Abstract: Intelligent decision making and control enhances the performance of industrial robots performing tasks such as object handling, assembly, trajectory following and interaction with human workers and other robots. High level decision making includes strategy development and planning. The low level decision making is made by the robot controller to perform hybrid position/force control, impedance control, motion control and so on. In this talk, I will review several projects conducted at the Mechanical Systems Control (MSC) laboratory of the University of California, Berkeley on the development of intelligent strategies and controls for robots. They include 1. online gain optimization for variable impedance control, 2. Learning from demonstration for robotic assembly tasks, and 3. manipulation of deformable objects and 4. Human-robot collaboration. Motivation, approach, simulation and experimentation will be presented for each of these projects.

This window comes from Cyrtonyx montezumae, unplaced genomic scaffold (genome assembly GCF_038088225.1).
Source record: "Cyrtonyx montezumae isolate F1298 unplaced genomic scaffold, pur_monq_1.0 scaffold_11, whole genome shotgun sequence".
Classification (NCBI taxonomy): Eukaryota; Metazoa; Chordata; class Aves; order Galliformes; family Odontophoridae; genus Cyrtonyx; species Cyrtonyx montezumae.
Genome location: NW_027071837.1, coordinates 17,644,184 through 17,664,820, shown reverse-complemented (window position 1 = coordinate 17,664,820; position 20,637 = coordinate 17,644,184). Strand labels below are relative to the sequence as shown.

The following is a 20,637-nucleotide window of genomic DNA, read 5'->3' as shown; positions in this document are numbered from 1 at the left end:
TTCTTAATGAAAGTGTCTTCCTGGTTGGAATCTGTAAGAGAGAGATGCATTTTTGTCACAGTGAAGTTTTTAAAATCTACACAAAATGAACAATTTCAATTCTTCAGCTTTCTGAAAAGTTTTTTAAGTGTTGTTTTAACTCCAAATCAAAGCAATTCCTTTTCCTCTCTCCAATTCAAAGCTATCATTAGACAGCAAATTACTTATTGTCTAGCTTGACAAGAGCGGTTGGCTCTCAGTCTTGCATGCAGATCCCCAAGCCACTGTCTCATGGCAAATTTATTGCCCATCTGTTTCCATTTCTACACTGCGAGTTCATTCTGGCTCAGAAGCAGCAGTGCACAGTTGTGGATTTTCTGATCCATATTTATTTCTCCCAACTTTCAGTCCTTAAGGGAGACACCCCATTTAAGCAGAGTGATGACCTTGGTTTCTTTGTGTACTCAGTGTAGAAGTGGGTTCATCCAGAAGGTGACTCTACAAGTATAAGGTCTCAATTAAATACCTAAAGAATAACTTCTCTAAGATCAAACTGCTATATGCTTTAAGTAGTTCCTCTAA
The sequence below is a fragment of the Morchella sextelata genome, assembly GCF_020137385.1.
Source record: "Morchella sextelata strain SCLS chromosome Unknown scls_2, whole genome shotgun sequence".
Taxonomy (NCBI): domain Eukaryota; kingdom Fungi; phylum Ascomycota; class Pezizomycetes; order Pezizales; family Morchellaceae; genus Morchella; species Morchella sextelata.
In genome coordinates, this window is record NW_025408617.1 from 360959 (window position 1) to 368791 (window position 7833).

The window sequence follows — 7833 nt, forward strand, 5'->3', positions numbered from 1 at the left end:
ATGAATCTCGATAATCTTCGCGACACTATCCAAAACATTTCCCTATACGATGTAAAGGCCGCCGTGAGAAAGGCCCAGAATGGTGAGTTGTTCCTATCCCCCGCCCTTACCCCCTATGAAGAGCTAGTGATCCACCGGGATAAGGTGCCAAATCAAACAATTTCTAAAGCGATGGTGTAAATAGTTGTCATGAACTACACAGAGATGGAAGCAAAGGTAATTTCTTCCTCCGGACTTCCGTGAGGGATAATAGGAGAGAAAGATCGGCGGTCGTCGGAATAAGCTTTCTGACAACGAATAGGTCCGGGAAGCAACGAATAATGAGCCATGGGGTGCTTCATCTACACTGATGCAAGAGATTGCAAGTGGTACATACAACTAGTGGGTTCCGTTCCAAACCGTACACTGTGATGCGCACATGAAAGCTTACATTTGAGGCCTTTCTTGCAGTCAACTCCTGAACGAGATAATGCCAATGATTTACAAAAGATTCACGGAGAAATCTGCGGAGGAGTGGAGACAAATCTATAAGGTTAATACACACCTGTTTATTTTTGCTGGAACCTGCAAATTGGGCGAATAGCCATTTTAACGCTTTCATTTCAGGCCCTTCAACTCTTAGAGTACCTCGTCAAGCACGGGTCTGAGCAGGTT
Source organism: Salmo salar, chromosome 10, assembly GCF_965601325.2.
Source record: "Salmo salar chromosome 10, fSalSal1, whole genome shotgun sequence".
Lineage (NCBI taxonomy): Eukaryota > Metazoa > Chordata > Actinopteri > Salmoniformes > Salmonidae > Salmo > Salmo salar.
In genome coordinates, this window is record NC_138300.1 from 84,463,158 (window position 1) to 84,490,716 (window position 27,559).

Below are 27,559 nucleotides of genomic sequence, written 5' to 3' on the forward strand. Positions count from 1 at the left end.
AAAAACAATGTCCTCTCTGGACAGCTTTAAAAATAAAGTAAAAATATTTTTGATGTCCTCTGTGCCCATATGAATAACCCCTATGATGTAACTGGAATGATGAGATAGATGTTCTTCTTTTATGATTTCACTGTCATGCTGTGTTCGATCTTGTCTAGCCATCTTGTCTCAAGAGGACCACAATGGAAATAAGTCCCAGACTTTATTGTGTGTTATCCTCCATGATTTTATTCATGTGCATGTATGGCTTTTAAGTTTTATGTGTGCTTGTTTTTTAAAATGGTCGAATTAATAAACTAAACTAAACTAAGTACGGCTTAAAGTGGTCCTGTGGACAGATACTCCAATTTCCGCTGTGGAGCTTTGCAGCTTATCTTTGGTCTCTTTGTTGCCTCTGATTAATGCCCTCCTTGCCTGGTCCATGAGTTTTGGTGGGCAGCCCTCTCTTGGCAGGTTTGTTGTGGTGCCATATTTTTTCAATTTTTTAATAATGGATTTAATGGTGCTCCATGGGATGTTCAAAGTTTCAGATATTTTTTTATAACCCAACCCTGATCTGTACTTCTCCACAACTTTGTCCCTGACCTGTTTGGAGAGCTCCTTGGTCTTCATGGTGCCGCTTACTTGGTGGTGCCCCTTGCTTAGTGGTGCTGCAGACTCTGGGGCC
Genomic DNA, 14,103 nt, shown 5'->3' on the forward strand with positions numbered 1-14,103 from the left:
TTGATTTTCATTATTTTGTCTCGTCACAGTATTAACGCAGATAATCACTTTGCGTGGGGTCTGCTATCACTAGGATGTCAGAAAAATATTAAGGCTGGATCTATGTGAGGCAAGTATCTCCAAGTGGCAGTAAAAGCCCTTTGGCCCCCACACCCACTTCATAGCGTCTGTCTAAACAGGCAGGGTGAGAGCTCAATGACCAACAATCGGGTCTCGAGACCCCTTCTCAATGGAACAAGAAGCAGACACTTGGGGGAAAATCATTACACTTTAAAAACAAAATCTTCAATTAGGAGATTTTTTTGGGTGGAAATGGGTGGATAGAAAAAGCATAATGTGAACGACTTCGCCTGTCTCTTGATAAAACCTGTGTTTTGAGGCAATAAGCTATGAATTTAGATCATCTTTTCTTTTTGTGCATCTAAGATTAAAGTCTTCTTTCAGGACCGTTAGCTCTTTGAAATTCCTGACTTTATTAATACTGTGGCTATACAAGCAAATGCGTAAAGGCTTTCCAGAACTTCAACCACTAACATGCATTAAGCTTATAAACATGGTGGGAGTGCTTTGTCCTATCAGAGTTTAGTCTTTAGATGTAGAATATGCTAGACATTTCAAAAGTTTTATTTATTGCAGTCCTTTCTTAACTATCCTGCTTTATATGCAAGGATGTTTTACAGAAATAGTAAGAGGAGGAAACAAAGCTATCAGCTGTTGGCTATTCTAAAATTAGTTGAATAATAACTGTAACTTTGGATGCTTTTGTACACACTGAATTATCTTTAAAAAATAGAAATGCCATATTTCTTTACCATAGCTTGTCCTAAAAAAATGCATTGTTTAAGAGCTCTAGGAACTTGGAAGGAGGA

Biography: Dr. Masayoshi Tomizuka received his B.S. and M.S. degrees in Mechanical Engineering from Keio University, Japan and his Ph. D. degree from the Massachusetts Institute of Technology in February 1974. In 1974, he joined the faculty of the Department of Mechanical Engineering at the University of California at Berkeley, where he currently holds the Cheryl and John Neerhout, Jr., Distinguished Professorship Chair. His current research includes optimal and adaptive control, digital control, motion control, and applications to robotics and manufacturing, vehicles and mechatronic systems. He served as Program Director of the Dynamic Systems and Control Program of the National Science Foundation (2002-2004). He has supervised about 130 Ph. D. students to completion.He served as President of the American Automatic Control Council (AACC) (1998-99). He chaired the IFAC Technical Committee on Mechatronic Systems. He is Honorary Member of the ASME, Life Fellow of IEEE, and Fellow of the International Federation of Automatic Control (IFAC). He is the recipient of the J-DSMC (Journal of Dynamic Systems, Measurement and Control) Best Paper Award (1995, 2010), the Charles Russ Richards Memorial Award (ASME, 1997), the Rufus Oldenburger Medal (ASME, 2002), the John R. Ragazzini Award (AACC, 2006), the Richard Bellman Control Heritage Award (AACC, 2018), the Honda Medal (ASME, 2019) and the Nichols Medal (IFAC, 2020).